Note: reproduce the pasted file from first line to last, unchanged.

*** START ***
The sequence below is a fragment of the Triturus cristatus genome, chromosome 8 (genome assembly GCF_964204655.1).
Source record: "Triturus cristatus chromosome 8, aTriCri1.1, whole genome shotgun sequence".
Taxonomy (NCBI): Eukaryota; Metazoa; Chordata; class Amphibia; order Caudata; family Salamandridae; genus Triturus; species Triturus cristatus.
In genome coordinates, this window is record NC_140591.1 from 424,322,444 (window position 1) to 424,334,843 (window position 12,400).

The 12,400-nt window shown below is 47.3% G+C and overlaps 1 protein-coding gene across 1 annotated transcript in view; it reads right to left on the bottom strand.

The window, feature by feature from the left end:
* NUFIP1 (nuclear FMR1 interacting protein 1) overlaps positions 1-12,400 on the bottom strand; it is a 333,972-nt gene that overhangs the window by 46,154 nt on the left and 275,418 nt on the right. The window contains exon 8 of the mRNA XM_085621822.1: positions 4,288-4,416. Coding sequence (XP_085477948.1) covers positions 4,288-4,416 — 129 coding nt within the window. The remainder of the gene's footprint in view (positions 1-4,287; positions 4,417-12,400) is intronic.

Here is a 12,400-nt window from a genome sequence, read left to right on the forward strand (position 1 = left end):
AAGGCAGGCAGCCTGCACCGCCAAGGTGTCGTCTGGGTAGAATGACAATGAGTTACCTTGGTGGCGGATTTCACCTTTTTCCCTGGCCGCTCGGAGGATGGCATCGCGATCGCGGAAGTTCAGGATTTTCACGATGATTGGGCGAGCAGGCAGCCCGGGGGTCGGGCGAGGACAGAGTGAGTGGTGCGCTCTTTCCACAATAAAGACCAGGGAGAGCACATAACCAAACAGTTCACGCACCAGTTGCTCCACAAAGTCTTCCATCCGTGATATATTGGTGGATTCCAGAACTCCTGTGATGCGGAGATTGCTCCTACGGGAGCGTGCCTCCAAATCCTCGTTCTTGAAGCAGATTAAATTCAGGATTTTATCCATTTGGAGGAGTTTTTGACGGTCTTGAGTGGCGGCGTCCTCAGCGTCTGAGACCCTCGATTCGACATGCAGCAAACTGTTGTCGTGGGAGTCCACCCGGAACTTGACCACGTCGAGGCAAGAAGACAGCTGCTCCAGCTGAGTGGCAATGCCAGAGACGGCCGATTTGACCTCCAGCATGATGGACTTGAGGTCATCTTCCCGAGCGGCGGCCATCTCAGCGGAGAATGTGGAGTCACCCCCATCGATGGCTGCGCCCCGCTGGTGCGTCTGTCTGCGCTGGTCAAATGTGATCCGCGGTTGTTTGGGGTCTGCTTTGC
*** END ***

The sequence below is a fragment of the Triturus cristatus genome, chromosome 8 (genome assembly GCF_964204655.1).
Source record: "Triturus cristatus chromosome 8, aTriCri1.1, whole genome shotgun sequence".
Taxonomy (NCBI): Eukaryota; Metazoa; Chordata; class Amphibia; order Caudata; family Salamandridae; genus Triturus; species Triturus cristatus.
In genome coordinates, this window is record NC_140591.1 from 424,322,444 (window position 1) to 424,334,843 (window position 12,400).

The 12,400-nt window shown below is 47.3% G+C and overlaps 1 protein-coding gene across 1 annotated transcript in view; it reads right to left on the bottom strand.

The window, feature by feature from the left end:
* NUFIP1 (nuclear FMR1 interacting protein 1) overlaps positions 1-12,400 on the bottom strand; it is a 333,972-nt gene that overhangs the window by 46,154 nt on the left and 275,418 nt on the right. The window contains exon 8 of the mRNA XM_085621822.1: positions 4,288-4,416. Coding sequence (XP_085477948.1) covers positions 4,288-4,416 — 129 coding nt within the window. The remainder of the gene's footprint in view (positions 1-4,287; positions 4,417-12,400) is intronic.

Here is a 12,400-nt window from a genome sequence, read left to right on the forward strand (position 1 = left end):
AAGGCAGGCAGCCTGCACCGCCAAGGTGTCGTCTGGGTAGAATGACAATGAGTTACCTTGGTGGCGGATTTCACCTTTTTCCCTGGCCGCTCGGAGGATGGCATCGCGATCGCGGAAGTTCAGGATTTTCACGATGATTGGGCGAGCAGGCAGCCCGGGGGTCGGGCGAGGACAGAGTGAGTGGTGCGCTCTTTCCACAATAAAGACCAGGGAGAGCACATAACCAAACAGTTCACGCACCAGTTGCTCCACAAAGTCTTCCATCCGTGATATATTGGTGGATTCCAGAACTCCTGTGATGCGGAGATTGCTCCTACGGGAGCGTGCCTCCAAATCCTCGTTCTTGAAGCAGATTAAATTCAGGATTTTATCCATTTGGAGGAGTTTTTGACGGTCTTGAGTGGCGGCGTCCTCAGCGTCTGAGACCCTCGATTCGACATGCAGCAAACTGTTGTCGTGGGAGTCCACCCGGAACTTGACCACGTCGAGGCAAGAAGACAGCTGCTCCAGCTGAGTGGCAATGCCAGAGACGGCCGATTTGACCTCCAGCATGATGGACTTGAGGTCATCTTCCCGAGCGGCGGCCATCTCAGCGGAGAATGTGGAGTCACCCCCATCGATGGCTGCGCCCCGCTGGTGCGTCTGTCTGCGCTGGTCAAATGTGATCCGCGGTTGTTTGGGGTCTGCTTTGC